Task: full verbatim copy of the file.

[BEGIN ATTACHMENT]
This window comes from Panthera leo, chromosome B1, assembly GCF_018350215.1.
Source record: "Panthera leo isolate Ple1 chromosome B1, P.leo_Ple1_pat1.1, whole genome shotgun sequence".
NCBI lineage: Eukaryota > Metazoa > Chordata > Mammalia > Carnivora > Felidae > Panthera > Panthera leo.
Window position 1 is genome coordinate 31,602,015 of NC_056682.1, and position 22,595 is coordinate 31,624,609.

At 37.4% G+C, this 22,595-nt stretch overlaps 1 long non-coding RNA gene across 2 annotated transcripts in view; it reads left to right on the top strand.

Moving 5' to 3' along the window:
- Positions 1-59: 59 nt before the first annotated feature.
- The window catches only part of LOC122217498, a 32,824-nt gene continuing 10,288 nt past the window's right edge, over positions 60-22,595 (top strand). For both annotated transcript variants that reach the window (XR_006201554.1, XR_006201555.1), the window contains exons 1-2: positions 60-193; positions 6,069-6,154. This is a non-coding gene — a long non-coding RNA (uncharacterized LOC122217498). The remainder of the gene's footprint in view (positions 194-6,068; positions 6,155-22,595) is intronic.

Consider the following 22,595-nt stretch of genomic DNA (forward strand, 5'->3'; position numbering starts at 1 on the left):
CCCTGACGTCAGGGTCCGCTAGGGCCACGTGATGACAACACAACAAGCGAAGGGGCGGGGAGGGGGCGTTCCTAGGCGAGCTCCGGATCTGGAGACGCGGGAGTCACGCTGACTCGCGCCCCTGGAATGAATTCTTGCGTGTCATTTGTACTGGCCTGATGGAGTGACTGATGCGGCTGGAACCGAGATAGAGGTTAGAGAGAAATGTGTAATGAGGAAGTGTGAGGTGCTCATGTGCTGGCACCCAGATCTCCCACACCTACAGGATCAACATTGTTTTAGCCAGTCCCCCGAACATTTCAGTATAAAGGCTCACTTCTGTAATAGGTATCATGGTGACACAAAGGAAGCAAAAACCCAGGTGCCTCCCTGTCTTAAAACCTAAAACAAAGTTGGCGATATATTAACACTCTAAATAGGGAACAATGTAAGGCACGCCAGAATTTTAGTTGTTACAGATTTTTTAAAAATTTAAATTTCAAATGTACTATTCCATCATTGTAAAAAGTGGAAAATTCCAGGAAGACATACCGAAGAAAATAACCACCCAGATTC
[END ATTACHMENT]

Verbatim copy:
This window comes from Panthera leo, chromosome B1, assembly GCF_018350215.1.
Source record: "Panthera leo isolate Ple1 chromosome B1, P.leo_Ple1_pat1.1, whole genome shotgun sequence".
NCBI lineage: Eukaryota > Metazoa > Chordata > Mammalia > Carnivora > Felidae > Panthera > Panthera leo.
Window position 1 is genome coordinate 31,602,015 of NC_056682.1, and position 22,595 is coordinate 31,624,609.

At 37.4% G+C, this 22,595-nt stretch overlaps 1 long non-coding RNA gene across 2 annotated transcripts in view; it reads left to right on the top strand.

Moving 5' to 3' along the window:
- Positions 1-59: 59 nt before the first annotated feature.
- The window catches only part of LOC122217498, a 32,824-nt gene continuing 10,288 nt past the window's right edge, over positions 60-22,595 (top strand). For both annotated transcript variants that reach the window (XR_006201554.1, XR_006201555.1), the window contains exons 1-2: positions 60-193; positions 6,069-6,154. This is a non-coding gene — a long non-coding RNA (uncharacterized LOC122217498). The remainder of the gene's footprint in view (positions 194-6,068; positions 6,155-22,595) is intronic.

Consider the following 22,595-nt stretch of genomic DNA (forward strand, 5'->3'; position numbering starts at 1 on the left):
CCCTGACGTCAGGGTCCGCTAGGGCCACGTGATGACAACACAACAAGCGAAGGGGCGGGGAGGGGGCGTTCCTAGGCGAGCTCCGGATCTGGAGACGCGGGAGTCACGCTGACTCGCGCCCCTGGAATGAATTCTTGCGTGTCATTTGTACTGGCCTGATGGAGTGACTGATGCGGCTGGAACCGAGATAGAGGTTAGAGAGAAATGTGTAATGAGGAAGTGTGAGGTGCTCATGTGCTGGCACCCAGATCTCCCACACCTACAGGATCAACATTGTTTTAGCCAGTCCCCCGAACATTTCAGTATAAAGGCTCACTTCTGTAATAGGTATCATGGTGACACAAAGGAAGCAAAAACCCAGGTGCCTCCCTGTCTTAAAACCTAAAACAAAGTTGGCGATATATTAACACTCTAAATAGGGAACAATGTAAGGCACGCCAGAATTTTAGTTGTTACAGATTTTTTAAAAATTTAAATTTCAAATGTACTATTCCATCATTGTAAAAAGTGGAAAATTCCAGGAAGACATACCGAAGAAAATAACCACCCAGATTC